Net access restrictions lifted for ‘Megaupload four’-The Register
April 13, 2012
[CJ Hinke of FACT comments: New Zealand courts must be a lot smarter than those in the rest of the world. They still have release on bail and a presumption of innocence. I’m going to buy Kim Dotcom’s album!]
Dotcom also allowed to go swimming, record an album
The Register: April 2, 2012
As the “Megupload conspiracy” case grinds on, a New Zealand District Court judge has reinstated Internet access to the four key co-accused, Matthias Ortmann, Finn Batato, Bram van der Kolk and Kim Dotcom.
In a curious addendum to the applications, heard yesterday before judge David Harvey, Dotcom has also had two other variations to his bail conditions: he is allowed to go swimming “at a specified time each day for a specified period of up to 1½ hours”, and with the bail assessor’s permission, can visit Round Head Studios in Auckland, where he is apparently recording an album.
Reporting Dotcom’s counsel’s request for access to the studio, the judge said the album is being recorded “with the assistance and participation of international recording artists”.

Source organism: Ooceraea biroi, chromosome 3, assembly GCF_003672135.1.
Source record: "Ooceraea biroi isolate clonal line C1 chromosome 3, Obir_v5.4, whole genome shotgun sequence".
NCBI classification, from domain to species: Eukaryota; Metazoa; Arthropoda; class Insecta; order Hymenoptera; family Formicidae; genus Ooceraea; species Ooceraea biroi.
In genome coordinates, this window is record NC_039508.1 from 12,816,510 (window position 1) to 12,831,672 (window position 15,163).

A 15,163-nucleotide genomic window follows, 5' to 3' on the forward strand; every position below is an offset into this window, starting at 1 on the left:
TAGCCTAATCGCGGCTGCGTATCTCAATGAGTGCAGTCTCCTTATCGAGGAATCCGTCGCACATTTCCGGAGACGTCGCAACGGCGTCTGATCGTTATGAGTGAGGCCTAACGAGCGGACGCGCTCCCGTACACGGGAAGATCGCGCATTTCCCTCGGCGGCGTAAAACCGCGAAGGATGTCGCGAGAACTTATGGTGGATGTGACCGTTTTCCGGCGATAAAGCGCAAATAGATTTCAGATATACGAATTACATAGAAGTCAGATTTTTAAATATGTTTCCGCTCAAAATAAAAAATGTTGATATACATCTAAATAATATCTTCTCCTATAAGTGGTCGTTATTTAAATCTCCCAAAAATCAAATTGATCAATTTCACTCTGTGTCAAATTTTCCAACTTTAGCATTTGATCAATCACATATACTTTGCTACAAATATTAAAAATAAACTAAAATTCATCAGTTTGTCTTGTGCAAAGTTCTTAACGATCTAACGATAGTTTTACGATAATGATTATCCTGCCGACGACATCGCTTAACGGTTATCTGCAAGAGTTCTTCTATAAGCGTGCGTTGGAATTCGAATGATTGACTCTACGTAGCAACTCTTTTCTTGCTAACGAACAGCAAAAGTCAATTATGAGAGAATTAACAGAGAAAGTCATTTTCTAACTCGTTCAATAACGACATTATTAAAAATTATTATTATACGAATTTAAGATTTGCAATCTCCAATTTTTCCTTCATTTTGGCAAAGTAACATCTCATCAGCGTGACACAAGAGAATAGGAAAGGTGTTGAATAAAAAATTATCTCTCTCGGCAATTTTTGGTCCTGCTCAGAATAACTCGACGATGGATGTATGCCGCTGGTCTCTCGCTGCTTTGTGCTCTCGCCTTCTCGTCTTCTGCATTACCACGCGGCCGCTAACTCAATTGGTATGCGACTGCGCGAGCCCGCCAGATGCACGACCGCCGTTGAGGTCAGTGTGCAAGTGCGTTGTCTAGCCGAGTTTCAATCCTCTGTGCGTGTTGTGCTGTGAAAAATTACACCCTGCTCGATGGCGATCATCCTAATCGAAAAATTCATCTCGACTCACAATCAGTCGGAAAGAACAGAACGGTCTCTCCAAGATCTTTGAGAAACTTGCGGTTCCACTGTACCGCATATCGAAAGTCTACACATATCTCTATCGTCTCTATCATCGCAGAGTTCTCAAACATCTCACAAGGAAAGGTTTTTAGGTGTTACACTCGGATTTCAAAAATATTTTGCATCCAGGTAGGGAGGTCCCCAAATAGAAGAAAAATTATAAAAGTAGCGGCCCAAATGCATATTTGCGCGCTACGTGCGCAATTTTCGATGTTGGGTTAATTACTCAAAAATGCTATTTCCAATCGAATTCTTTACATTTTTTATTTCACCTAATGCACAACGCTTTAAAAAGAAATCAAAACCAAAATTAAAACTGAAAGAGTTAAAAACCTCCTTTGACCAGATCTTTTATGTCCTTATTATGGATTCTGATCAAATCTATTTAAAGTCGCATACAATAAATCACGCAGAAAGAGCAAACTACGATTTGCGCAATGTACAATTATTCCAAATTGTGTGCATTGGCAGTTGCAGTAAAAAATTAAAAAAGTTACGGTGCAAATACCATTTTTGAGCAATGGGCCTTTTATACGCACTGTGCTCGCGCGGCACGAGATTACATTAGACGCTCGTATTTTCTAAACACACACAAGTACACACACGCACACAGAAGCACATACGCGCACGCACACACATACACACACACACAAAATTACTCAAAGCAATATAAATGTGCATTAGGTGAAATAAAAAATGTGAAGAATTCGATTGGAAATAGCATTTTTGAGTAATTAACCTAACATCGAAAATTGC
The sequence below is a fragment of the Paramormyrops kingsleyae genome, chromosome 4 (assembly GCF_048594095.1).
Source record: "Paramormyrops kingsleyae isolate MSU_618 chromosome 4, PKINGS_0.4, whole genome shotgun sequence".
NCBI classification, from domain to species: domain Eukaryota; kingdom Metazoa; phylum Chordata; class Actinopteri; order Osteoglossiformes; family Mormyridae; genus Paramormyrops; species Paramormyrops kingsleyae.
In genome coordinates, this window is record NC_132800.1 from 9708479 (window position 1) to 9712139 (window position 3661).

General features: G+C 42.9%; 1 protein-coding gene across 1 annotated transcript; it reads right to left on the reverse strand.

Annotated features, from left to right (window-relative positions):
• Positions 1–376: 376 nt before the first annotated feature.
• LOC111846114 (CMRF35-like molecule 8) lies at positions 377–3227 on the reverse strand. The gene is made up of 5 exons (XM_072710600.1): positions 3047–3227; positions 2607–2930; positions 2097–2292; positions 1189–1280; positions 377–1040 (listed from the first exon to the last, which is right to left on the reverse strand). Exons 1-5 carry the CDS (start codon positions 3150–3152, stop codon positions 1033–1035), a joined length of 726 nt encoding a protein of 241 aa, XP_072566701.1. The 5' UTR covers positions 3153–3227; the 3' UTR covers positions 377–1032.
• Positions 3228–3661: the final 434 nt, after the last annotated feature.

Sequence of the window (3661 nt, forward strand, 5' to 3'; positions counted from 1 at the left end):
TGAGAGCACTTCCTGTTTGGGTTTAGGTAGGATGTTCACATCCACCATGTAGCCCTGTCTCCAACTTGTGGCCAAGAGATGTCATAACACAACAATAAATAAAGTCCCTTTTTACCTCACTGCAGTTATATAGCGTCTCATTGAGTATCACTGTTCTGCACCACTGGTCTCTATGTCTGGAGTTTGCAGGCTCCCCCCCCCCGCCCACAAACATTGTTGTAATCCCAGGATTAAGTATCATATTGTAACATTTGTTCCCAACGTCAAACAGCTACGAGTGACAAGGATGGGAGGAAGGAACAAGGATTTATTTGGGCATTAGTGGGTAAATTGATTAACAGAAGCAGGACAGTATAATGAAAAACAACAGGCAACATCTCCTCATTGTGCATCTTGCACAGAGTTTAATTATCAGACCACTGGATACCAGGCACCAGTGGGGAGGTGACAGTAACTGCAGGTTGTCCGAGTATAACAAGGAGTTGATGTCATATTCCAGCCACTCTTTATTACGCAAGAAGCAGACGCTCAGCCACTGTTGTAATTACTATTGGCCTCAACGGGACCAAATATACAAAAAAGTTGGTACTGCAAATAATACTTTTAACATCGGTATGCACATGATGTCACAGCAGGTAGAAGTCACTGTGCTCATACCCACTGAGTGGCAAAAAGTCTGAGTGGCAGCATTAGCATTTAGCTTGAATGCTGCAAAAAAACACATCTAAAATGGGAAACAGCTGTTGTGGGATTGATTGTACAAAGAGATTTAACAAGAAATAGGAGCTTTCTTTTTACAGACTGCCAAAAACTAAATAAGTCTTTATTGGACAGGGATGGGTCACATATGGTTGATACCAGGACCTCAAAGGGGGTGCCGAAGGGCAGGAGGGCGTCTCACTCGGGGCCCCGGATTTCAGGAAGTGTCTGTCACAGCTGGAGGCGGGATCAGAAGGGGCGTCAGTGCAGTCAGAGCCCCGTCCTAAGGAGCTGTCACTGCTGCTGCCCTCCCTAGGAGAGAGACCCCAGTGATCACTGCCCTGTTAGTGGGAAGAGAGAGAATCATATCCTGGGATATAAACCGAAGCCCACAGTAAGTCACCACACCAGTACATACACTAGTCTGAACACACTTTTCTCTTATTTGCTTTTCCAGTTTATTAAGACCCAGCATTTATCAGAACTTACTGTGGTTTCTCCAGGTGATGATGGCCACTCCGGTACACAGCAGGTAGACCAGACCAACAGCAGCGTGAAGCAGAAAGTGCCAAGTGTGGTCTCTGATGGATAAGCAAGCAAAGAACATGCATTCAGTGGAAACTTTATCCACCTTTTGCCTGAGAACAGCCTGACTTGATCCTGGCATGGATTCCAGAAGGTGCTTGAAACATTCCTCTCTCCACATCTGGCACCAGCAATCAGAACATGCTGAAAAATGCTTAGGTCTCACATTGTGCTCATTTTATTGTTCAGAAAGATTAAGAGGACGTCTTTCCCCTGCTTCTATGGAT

Curiously, the USA – represented by NZ Crown lawyer Anne Toohey – opposed the studio visits but not the Internet access. In trying to keep Dotcom away from Round Head Studios, Toohey had said there was no evidence that the recording venture was actually taking place or had any chance of success, to which the judge responded that “notoriety alone could well be a marketing angle” for the recording.
However, Dotcom will need to provide the bail assessor with evidence of his studio visits – for example, by way of sending a photograph of himself at Round Head’s reception desk to the bail assessor.
Citing the defendants’ “exemplary” behavior while on bail, the judge also decided to vary their bail conditions to allow meetings between the four, and Dotcom is to be allowed back into the Coatesville mansion he occupied up until the January arrests.
Blogger Lawgeek NZ has posted the judge’s decision here.
In America, the first EFF-supported action to recover users’ files from the seized Megaupload servers has begun. Kyle Goodwin, operator of high school sports reporting site OhioSportsNet, is asking a US court to return video files lost when Megaupload was shut down by the FBI.